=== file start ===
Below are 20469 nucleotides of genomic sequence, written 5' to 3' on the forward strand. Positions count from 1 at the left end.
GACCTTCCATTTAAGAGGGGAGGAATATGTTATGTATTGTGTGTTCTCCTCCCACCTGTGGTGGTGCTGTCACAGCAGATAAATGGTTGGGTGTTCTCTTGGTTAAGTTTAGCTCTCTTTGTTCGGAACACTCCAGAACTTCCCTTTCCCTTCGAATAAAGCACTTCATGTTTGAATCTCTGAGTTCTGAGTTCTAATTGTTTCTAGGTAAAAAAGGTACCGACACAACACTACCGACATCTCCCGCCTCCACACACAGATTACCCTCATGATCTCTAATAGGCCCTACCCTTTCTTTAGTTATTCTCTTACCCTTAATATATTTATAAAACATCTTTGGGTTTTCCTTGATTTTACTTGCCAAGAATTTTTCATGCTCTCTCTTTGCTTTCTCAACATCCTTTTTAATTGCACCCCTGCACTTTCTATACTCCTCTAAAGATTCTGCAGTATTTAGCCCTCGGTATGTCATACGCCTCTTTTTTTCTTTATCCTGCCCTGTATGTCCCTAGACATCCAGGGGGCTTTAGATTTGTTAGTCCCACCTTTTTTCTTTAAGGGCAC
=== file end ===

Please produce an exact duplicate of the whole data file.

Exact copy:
Below are 20469 nucleotides of genomic sequence, written 5' to 3' on the forward strand. Positions count from 1 at the left end.
GACCTTCCATTTAAGAGGGGAGGAATATGTTATGTATTGTGTGTTCTCCTCCCACCTGTGGTGGTGCTGTCACAGCAGATAAATGGTTGGGTGTTCTCTTGGTTAAGTTTAGCTCTCTTTGTTCGGAACACTCCAGAACTTCCCTTTCCCTTCGAATAAAGCACTTCATGTTTGAATCTCTGAGTTCTGAGTTCTAATTGTTTCTAGGTAAAAAAGGTACCGACACAACACTACCGACATCTCCCGCCTCCACACACAGATTACCCTCATGATCTCTAATAGGCCCTACCCTTTCTTTAGTTATTCTCTTACCCTTAATATATTTATAAAACATCTTTGGGTTTTCCTTGATTTTACTTGCCAAGAATTTTTCATGCTCTCTCTTTGCTTTCTCAACATCCTTTTTAATTGCACCCCTGCACTTTCTATACTCCTCTAAAGATTCTGCAGTATTTAGCCCTCGGTATGTCATACGCCTCTTTTTTTCTTTATCCTGCCCTGTATGTCCCTAGACATCCAGGGGGCTTTAGATTTGTTAGTCCCACCTTTTTTCTTTAAGGGCAC